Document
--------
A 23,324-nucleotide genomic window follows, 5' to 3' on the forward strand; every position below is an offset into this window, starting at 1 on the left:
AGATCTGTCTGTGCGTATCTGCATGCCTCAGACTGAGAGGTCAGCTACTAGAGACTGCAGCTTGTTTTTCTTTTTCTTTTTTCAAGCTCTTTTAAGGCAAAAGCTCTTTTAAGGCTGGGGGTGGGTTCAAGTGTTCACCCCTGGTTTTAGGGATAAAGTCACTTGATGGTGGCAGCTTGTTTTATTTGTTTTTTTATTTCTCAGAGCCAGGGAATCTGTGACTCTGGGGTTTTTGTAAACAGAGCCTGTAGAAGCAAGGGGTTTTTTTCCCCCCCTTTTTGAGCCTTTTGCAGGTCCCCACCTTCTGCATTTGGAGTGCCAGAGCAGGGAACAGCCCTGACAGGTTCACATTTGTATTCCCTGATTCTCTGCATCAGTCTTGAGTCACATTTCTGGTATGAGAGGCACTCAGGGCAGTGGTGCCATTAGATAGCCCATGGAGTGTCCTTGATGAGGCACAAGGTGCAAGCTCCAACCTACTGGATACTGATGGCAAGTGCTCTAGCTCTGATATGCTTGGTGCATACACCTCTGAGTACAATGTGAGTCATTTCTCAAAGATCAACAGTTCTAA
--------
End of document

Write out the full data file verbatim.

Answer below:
A 23,324-nucleotide genomic window follows, 5' to 3' on the forward strand; every position below is an offset into this window, starting at 1 on the left:
AGATCTGTCTGTGCGTATCTGCATGCCTCAGACTGAGAGGTCAGCTACTAGAGACTGCAGCTTGTTTTTCTTTTTCTTTTTTCAAGCTCTTTTAAGGCAAAAGCTCTTTTAAGGCTGGGGGTGGGTTCAAGTGTTCACCCCTGGTTTTAGGGATAAAGTCACTTGATGGTGGCAGCTTGTTTTATTTGTTTTTTTATTTCTCAGAGCCAGGGAATCTGTGACTCTGGGGTTTTTGTAAACAGAGCCTGTAGAAGCAAGGGGTTTTTTTCCCCCCCTTTTTGAGCCTTTTGCAGGTCCCCACCTTCTGCATTTGGAGTGCCAGAGCAGGGAACAGCCCTGACAGGTTCACATTTGTATTCCCTGATTCTCTGCATCAGTCTTGAGTCACATTTCTGGTATGAGAGGCACTCAGGGCAGTGGTGCCATTAGATAGCCCATGGAGTGTCCTTGATGAGGCACAAGGTGCAAGCTCCAACCTACTGGATACTGATGGCAAGTGCTCTAGCTCTGATATGCTTGGTGCATACACCTCTGAGTACAATGTGAGTCATTTCTCAAAGATCAACAGTTCTAA